Dusty Little Fallujah

E-mail Steve

Nov. 9, 2004 10:23 AM

I was asked to say a couple of words about Fallujah. I was last there a month ago. For all the talk you hear about Fallujah, I think you would be very surprised if you actually saw it. The main street is a dusty little road with tiny shops that takes about a minute to drive through, and that's it. The strip is surrounded by small houses and farmland. It is barren and unappealing. So, while hearing about it all the time on TV — the great battle for Fallujah — keep in mind that it is a dusty little town. I think this is important for two reasons.

First, it seems to me that intrinsically Fallujah itself is not important. Taking the city is not the goal. Destroying the terrorists is. Often in any war people looking at maps or reading about battles can mistake the importance of territory. I remember reading about Lincoln's frustration with Union generals, telling them it was not cities he was interested in taking, the goal was to meet and destroy Lee's army.

Second, the fact that it is not a built-up city with high-rise buildings should make the fighing easier for U.S. and pro-government Iraqi forces. I remember when the Russians fought for the city of Grozny in Chechnya in the 1990s they first bombed the capital, destroying high-rise apartment buildings. The rubble from these apartment buildings became excellent fortifications and hiding places for the Chechen fighters. They held out for months. This won't be the case in the flat dust bowl of Fallujah. The test will come after the pitched battle is over.

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Steve, you need to write a book, or two... Your work, no one else's, has shown me the importance of the specific type of work you do. You have a gift, thank you for sharing it. Stay safe and keep writing!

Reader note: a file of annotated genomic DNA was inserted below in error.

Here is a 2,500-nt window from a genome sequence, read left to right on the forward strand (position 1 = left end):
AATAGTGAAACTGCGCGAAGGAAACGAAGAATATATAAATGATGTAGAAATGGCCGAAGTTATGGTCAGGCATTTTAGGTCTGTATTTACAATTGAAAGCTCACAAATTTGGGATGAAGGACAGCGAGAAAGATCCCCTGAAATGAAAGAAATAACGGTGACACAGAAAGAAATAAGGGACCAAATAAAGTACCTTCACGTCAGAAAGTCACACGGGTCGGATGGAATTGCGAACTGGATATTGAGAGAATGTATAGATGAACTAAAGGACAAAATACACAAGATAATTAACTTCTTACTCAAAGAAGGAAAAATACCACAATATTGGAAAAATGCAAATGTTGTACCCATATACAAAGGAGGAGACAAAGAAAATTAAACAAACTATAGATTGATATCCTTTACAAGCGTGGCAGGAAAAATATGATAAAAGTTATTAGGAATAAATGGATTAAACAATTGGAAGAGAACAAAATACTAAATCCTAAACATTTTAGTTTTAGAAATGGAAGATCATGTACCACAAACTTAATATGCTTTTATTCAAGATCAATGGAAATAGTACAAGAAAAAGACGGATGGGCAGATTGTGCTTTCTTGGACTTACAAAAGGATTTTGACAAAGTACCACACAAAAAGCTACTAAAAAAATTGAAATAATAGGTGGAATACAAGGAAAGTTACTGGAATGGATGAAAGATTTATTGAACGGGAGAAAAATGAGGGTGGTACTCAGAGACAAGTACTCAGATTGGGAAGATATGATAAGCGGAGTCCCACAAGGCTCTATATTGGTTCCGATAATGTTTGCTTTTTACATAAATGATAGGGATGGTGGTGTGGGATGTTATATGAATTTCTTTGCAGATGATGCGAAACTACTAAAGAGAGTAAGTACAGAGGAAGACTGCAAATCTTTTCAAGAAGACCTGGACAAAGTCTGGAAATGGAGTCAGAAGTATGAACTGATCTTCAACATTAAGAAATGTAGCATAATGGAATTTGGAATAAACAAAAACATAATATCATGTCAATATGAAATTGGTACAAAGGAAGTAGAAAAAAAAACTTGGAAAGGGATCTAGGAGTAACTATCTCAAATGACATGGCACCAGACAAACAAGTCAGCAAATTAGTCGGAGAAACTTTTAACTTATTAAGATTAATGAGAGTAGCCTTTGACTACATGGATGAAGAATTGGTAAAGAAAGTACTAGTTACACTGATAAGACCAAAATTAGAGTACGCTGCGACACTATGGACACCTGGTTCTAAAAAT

Sarah (Allen, TX)


You're providing fantastic reporting from every quarter of the globe. Thank you.

— Sean (Norcross, GA)


Thank you for your view of life in Fallujah, my husband is Lt. Lyle, and with him so far away, it gives me a little more insight on what he is dealing with. Your reporting is easy to read, and entertaining at the same time.

Thank you for your support of our troops.



Dear Steve,
My name is Julie and I live in York, PA,. My family watches only FOX. It is the only station we trust anymore. I would like to say THANK YOU for covering all that is happening. I don't know how you do it, but just know that we say our prayers for you each time you come on.

Keep up the good work,
stay safe and take care

Julie from York, PA


I just want to know how? How can you see what you see and still stay sane? I was a paramedic for 20 years and thought I had seen the worst one human could do to another....sadly not true. Maybe you have.

— Pam (Dublin, GA)

Steve Harrigan currently serves as a Miami-based correspondent for Fox News Channel (FNC). He joined the network in 2001 as a Moscow-based correspondent.